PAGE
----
LOST was a show of mysteries and unlike procedural and crime dramas, it didn’t have them all answered by the end of the episode—or the end of the series. This frustrated a lot of people, not me, because I’m weird like that, but a lot of people felt cheated or just dissatisfied.
That’s the problem of having a series where the driving force is the what ifs, the whys, the hows. People tune in because they get hooked on wanting to know the answers. But answering the questions gives them limits. People might say it’s an ass pull or worse, the dreaded Deus ex Machina. And you can’t go back without inducing a retcon, and come on. That’s even lazier than a Deus ex Machina. So answering means everyone is stuck with what’s given, but never knowing, whew. No worries there. Hence, creators of massive mystery shows will probably avoid answering anything, at least until the clamor gets loud enough, and then you get stuck with something like Twin Peaks.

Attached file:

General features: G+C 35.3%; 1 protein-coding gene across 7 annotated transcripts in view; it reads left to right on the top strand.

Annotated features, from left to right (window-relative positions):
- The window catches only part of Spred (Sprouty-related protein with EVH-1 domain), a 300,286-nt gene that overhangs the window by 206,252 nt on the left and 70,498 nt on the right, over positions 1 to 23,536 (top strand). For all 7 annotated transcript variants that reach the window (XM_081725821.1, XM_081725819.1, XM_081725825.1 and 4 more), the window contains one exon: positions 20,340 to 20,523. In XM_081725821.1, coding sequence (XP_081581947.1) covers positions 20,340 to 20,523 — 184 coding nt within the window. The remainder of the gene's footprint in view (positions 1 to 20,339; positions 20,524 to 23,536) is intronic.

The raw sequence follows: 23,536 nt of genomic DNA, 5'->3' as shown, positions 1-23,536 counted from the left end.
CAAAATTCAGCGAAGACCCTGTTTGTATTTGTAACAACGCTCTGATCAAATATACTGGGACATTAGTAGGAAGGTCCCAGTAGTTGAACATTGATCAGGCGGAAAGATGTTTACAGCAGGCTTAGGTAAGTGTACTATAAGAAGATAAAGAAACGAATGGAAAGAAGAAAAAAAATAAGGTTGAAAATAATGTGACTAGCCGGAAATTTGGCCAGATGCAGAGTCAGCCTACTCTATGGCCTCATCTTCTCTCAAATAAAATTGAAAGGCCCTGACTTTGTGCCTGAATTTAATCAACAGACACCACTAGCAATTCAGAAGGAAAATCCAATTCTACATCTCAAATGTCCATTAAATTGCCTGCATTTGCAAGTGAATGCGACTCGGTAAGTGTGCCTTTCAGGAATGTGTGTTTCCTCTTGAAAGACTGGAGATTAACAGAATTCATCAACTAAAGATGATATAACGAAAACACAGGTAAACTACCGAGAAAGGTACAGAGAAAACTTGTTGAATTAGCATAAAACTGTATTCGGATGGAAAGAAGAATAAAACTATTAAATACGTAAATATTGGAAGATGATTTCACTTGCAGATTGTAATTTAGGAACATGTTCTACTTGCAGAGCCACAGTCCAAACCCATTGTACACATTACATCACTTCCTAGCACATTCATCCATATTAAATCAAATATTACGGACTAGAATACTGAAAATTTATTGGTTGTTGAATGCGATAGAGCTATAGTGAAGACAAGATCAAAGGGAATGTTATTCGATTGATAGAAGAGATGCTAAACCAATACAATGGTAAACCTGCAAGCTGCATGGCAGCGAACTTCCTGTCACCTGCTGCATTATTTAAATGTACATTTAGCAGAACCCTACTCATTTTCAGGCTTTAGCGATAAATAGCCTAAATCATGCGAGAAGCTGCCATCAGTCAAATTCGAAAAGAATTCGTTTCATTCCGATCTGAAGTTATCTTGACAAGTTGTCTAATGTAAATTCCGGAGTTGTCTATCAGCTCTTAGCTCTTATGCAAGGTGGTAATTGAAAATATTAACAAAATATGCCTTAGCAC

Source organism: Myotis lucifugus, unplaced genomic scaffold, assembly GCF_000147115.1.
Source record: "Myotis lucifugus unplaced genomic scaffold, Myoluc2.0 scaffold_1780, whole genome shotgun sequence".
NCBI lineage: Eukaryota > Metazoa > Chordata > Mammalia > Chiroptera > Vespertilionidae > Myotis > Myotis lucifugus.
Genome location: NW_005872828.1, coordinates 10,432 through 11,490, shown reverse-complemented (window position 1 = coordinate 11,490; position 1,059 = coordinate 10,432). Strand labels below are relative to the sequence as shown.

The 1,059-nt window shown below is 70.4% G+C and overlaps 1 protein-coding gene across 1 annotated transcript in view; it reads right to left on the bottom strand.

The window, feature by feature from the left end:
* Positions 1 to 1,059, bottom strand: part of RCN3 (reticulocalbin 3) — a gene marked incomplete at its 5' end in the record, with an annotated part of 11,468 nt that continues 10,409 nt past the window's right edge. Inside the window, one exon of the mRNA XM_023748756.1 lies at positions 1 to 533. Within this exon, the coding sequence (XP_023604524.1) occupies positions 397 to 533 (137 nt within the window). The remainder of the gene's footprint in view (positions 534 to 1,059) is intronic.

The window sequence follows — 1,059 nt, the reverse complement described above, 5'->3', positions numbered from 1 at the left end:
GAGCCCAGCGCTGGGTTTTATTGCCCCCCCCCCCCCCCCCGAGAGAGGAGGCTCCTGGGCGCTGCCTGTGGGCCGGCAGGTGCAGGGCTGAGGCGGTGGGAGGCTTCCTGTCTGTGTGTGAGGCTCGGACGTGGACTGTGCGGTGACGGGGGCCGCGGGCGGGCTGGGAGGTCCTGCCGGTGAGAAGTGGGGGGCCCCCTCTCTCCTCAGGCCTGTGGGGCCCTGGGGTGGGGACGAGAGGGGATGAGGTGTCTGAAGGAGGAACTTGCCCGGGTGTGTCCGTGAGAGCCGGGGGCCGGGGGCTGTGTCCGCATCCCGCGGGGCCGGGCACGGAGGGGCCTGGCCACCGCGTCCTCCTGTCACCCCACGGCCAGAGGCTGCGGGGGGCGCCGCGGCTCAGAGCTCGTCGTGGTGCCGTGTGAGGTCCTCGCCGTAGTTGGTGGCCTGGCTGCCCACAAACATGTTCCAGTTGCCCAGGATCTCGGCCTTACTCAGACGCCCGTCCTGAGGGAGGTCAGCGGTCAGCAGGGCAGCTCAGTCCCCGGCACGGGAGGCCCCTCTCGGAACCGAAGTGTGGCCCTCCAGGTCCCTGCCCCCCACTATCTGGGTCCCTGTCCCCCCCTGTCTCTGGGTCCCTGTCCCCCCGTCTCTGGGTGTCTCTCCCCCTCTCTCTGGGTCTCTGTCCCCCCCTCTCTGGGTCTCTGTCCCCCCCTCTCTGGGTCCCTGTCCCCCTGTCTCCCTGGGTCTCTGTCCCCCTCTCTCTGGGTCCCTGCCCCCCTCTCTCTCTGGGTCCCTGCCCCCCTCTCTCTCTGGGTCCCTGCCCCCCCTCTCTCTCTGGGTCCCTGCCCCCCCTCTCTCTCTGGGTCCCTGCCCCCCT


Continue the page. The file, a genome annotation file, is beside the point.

This doesn’t mean you should avoid questions in your own works, my writerly friends. But I’d make sure the answers make sense, not just to you but to the reader. Otherwise, you’re stuck with an evil smoke monster that can turn into dead people.